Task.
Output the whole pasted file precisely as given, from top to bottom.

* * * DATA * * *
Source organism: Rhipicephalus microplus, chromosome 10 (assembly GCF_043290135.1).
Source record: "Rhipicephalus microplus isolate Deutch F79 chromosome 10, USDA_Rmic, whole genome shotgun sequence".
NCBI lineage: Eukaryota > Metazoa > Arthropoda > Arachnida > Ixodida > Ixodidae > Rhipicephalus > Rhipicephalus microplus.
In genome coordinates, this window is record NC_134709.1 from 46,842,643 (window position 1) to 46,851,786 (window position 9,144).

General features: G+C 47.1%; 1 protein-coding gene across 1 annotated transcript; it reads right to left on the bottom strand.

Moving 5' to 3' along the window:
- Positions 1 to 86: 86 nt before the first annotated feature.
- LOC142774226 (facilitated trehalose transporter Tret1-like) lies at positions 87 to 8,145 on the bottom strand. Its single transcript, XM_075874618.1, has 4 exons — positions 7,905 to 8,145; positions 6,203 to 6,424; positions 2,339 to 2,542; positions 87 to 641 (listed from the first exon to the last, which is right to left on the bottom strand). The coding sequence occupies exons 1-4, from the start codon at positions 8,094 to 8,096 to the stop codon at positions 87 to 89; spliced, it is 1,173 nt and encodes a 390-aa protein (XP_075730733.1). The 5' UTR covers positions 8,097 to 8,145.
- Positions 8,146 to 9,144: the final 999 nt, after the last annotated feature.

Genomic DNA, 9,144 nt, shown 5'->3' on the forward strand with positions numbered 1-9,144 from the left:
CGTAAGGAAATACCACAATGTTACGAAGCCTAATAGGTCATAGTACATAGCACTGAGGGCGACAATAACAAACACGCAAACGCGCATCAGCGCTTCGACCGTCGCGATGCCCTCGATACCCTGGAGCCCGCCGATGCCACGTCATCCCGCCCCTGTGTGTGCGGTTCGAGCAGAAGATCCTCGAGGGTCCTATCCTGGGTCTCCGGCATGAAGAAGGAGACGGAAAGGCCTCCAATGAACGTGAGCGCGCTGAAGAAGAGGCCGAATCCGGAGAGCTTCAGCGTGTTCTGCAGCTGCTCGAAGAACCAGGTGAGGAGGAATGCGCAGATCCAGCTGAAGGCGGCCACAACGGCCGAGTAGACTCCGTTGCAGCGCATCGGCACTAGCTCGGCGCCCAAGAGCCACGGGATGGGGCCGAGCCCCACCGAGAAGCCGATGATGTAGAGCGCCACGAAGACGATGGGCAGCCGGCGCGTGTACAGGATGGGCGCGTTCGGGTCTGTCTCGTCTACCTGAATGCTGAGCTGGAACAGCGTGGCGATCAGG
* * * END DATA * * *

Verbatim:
Source organism: Rhipicephalus microplus, chromosome 10 (assembly GCF_043290135.1).
Source record: "Rhipicephalus microplus isolate Deutch F79 chromosome 10, USDA_Rmic, whole genome shotgun sequence".
NCBI lineage: Eukaryota > Metazoa > Arthropoda > Arachnida > Ixodida > Ixodidae > Rhipicephalus > Rhipicephalus microplus.
In genome coordinates, this window is record NC_134709.1 from 46,842,643 (window position 1) to 46,851,786 (window position 9,144).

General features: G+C 47.1%; 1 protein-coding gene across 1 annotated transcript; it reads right to left on the bottom strand.

Moving 5' to 3' along the window:
- Positions 1 to 86: 86 nt before the first annotated feature.
- LOC142774226 (facilitated trehalose transporter Tret1-like) lies at positions 87 to 8,145 on the bottom strand. Its single transcript, XM_075874618.1, has 4 exons — positions 7,905 to 8,145; positions 6,203 to 6,424; positions 2,339 to 2,542; positions 87 to 641 (listed from the first exon to the last, which is right to left on the bottom strand). The coding sequence occupies exons 1-4, from the start codon at positions 8,094 to 8,096 to the stop codon at positions 87 to 89; spliced, it is 1,173 nt and encodes a 390-aa protein (XP_075730733.1). The 5' UTR covers positions 8,097 to 8,145.
- Positions 8,146 to 9,144: the final 999 nt, after the last annotated feature.

Genomic DNA, 9,144 nt, shown 5'->3' on the forward strand with positions numbered 1-9,144 from the left:
CGTAAGGAAATACCACAATGTTACGAAGCCTAATAGGTCATAGTACATAGCACTGAGGGCGACAATAACAAACACGCAAACGCGCATCAGCGCTTCGACCGTCGCGATGCCCTCGATACCCTGGAGCCCGCCGATGCCACGTCATCCCGCCCCTGTGTGTGCGGTTCGAGCAGAAGATCCTCGAGGGTCCTATCCTGGGTCTCCGGCATGAAGAAGGAGACGGAAAGGCCTCCAATGAACGTGAGCGCGCTGAAGAAGAGGCCGAATCCGGAGAGCTTCAGCGTGTTCTGCAGCTGCTCGAAGAACCAGGTGAGGAGGAATGCGCAGATCCAGCTGAAGGCGGCCACAACGGCCGAGTAGACTCCGTTGCAGCGCATCGGCACTAGCTCGGCGCCCAAGAGCCACGGGATGGGGCCGAGCCCCACCGAGAAGCCGATGATGTAGAGCGCCACGAAGACGATGGGCAGCCGGCGCGTGTACAGGATGGGCGCGTTCGGGTCTGTCTCGTCTACCTGAATGCTGAGCTGGAACAGCGTGGCGATCAGG